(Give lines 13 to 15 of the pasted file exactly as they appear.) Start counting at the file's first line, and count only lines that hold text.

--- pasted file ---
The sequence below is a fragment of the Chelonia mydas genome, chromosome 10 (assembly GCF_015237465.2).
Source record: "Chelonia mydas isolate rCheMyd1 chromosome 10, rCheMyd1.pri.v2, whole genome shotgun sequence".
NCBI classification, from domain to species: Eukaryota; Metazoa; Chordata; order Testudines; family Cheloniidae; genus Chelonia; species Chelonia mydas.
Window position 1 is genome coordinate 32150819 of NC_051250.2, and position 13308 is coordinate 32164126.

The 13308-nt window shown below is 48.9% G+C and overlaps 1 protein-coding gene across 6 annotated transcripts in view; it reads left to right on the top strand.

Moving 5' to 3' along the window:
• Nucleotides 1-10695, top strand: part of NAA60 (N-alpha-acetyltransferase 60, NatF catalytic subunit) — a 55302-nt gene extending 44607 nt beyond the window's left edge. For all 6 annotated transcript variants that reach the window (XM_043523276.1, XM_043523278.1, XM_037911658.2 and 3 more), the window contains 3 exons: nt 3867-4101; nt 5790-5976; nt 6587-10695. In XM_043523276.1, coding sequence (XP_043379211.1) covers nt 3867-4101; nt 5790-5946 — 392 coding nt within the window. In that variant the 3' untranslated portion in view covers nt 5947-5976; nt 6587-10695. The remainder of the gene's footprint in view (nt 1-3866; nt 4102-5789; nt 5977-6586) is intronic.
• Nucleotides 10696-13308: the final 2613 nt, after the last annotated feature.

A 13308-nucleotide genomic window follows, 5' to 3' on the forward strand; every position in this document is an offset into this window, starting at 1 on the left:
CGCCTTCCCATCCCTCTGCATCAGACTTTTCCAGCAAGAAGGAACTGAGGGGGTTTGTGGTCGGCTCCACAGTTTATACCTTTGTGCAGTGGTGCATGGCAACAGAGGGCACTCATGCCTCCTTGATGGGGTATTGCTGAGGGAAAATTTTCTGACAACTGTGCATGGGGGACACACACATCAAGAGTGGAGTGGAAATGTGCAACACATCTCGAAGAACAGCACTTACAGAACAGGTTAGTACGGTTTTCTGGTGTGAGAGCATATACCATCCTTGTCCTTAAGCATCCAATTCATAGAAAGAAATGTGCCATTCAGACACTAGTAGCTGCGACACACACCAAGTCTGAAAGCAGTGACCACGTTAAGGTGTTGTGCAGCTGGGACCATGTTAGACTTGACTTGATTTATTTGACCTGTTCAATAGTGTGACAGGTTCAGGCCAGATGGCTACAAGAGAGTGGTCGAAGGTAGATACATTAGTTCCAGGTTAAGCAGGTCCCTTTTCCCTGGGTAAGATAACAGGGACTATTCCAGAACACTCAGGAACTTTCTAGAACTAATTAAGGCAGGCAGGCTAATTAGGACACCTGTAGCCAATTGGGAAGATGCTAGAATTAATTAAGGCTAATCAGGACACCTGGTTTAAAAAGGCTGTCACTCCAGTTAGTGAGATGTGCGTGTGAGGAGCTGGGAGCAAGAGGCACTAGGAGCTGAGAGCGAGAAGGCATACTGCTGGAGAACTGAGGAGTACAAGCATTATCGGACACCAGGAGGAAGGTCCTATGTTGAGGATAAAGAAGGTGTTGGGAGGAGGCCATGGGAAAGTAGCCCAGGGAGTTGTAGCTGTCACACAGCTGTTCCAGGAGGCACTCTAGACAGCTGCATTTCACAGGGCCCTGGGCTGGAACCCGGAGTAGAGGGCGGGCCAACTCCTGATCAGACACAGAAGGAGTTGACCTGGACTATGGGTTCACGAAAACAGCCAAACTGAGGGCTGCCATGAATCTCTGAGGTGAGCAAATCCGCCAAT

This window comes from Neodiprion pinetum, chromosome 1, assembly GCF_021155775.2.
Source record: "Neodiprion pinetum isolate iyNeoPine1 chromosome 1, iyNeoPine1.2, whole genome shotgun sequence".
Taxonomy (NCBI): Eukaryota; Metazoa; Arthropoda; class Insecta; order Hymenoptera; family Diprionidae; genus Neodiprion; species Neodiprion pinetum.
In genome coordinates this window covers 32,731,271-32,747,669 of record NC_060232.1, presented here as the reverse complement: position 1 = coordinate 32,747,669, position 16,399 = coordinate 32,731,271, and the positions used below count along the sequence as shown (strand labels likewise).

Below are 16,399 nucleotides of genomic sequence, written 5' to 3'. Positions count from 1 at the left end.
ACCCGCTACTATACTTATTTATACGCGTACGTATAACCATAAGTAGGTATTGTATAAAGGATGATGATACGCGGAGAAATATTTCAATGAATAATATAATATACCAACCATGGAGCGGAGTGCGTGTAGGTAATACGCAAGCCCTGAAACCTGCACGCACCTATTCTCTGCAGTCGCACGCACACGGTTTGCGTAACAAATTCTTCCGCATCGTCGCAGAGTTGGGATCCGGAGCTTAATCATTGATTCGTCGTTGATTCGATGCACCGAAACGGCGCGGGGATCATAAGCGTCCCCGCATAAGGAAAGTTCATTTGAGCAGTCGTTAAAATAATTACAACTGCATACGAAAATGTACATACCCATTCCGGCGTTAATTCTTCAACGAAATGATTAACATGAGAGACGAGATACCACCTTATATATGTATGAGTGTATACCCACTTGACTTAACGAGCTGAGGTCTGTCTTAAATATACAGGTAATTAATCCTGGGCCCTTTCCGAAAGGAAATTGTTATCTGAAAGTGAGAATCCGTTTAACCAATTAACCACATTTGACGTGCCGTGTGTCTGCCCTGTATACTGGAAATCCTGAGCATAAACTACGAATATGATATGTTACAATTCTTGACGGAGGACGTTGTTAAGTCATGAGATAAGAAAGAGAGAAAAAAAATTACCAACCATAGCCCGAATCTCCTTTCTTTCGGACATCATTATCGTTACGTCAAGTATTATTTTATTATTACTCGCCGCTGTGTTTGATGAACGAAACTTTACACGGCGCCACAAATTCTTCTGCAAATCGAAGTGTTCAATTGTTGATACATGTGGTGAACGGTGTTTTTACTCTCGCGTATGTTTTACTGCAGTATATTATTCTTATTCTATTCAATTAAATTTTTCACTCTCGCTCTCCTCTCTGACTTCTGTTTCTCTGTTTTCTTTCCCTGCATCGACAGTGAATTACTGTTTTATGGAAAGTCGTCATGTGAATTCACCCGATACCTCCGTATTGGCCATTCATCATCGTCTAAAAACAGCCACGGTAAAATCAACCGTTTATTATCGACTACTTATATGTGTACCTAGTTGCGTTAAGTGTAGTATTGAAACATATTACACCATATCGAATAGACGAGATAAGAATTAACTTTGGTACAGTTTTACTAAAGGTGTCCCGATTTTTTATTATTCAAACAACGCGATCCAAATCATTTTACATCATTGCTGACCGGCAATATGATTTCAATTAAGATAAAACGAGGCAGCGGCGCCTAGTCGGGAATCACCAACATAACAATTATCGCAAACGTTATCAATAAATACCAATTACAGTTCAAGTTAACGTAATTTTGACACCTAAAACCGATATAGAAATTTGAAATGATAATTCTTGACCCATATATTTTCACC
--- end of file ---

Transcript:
Taxonomy (NCBI): Eukaryota; Metazoa; Arthropoda; class Insecta; order Hymenoptera; family Diprionidae; genus Neodiprion; species Neodiprion pinetum.
In genome coordinates this window covers 32,731,271-32,747,669 of record NC_060232.1, presented here as the reverse complement: position 1 = coordinate 32,747,669, position 16,399 = coordinate 32,731,271, and the positions used below count along the sequence as shown (strand labels likewise).

Below are 16,399 nucleotides of genomic sequence, written 5' to 3'. Positions count from 1 at the left end.